How to Configure Spruce CSS in Your Project
Including Spruce CSS in your project is an easy job. First, you must install it (the best with npm) and set up the Sass compile. Second, you need a quick config setting and are good to go.
A config setting is needed to set your custom values and generate Spruce’s styles.
We can utilize Sass’s newer index file feature.
Create a config folder inside your scss folder. We need an _index.scss, a _config.scss, and a _styles.scss file in this folder. Inside the _index.scss file, we forward the others to our main entry point (that we compile into a single CSS file) main.scss, which is in the root of the
.└── scss/├── config/│ ├── _index.scss│ ├── _config.scss│ └── _styles.scss└── main.scss
You can see this file structure in action at our Spruce CSS Starter Kit.
In this file, we just forward all of the config files.
@forward 'config';@forward 'styles';
@use 'sprucecss/scss/spruce' with ($colors: ('card': ('background': hsl(0deg 0% 100%),'border': hsl(220deg 32% 87%),),),);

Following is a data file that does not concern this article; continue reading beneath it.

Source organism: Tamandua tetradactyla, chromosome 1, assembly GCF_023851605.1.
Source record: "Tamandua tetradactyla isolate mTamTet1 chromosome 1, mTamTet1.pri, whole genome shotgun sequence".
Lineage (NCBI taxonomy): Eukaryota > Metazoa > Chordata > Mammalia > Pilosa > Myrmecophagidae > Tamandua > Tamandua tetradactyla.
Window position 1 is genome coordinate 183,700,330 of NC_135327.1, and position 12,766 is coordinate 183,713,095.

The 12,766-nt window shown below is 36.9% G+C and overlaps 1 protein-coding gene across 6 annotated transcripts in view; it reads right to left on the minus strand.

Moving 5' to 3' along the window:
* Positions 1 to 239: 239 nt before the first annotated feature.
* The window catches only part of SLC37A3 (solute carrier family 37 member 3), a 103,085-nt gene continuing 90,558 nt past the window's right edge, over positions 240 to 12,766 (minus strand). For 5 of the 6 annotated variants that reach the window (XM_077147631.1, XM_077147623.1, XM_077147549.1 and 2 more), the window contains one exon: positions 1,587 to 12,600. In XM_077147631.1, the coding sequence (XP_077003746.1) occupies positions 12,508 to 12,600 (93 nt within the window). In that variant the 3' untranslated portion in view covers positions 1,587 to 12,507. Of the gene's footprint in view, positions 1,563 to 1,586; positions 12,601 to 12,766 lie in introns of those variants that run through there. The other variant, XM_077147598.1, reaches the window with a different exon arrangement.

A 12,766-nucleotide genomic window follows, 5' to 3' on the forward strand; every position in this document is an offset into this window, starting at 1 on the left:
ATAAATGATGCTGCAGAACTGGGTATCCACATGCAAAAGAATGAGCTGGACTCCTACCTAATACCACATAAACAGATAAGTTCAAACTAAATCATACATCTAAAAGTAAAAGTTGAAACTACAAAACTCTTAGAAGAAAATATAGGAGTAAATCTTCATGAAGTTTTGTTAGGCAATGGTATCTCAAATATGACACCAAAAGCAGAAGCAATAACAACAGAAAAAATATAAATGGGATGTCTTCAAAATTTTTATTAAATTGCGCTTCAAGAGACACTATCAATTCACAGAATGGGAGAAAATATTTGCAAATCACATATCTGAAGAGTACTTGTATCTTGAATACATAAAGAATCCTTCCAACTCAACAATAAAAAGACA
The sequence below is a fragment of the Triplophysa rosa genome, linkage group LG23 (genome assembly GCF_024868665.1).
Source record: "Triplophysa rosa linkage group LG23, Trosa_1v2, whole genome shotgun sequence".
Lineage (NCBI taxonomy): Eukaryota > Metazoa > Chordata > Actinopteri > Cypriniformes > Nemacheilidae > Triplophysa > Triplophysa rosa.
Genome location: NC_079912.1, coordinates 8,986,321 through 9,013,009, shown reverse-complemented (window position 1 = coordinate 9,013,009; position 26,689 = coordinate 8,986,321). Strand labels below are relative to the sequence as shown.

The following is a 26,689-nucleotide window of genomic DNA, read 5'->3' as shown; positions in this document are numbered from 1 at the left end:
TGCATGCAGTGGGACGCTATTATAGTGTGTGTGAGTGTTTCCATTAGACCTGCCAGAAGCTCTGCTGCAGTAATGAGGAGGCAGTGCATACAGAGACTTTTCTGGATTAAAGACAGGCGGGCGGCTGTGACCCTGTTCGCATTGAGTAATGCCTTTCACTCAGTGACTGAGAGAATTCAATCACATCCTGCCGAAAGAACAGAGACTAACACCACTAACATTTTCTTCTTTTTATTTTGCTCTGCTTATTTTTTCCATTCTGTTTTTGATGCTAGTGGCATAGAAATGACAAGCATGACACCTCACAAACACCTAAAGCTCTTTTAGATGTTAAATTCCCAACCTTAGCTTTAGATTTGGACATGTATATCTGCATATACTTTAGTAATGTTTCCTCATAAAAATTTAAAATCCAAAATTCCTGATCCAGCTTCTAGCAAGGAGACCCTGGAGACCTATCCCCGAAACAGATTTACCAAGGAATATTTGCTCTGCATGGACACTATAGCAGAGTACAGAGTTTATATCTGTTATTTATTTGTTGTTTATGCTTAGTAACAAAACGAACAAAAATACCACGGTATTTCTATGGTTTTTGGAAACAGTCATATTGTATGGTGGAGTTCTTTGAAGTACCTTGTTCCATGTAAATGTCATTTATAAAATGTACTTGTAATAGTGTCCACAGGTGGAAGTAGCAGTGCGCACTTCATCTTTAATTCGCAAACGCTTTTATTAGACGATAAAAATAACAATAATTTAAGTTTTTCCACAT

Inside the _styles.scss file, we set the generators. Usually, this means the
generate-styles, but we can do it any way we want using the separate functions.
If you want to configurate the generated content you can do it through the
$generators map where you can opt-out from each section separatly.
@use 'sprucecss/scss/spruce' as *;@include generate-styles;
For the complete picture, we include the main file here, where the first step is loading the config.
@forward 'config';// @forward 'components';
- You separated every config-related code inside one folder, which is always nice.
- You can easily extend this structure in the future if you need another theme, like a dark one.
- You can load the config in multiple files, which are usually handy (or just the _config.scss).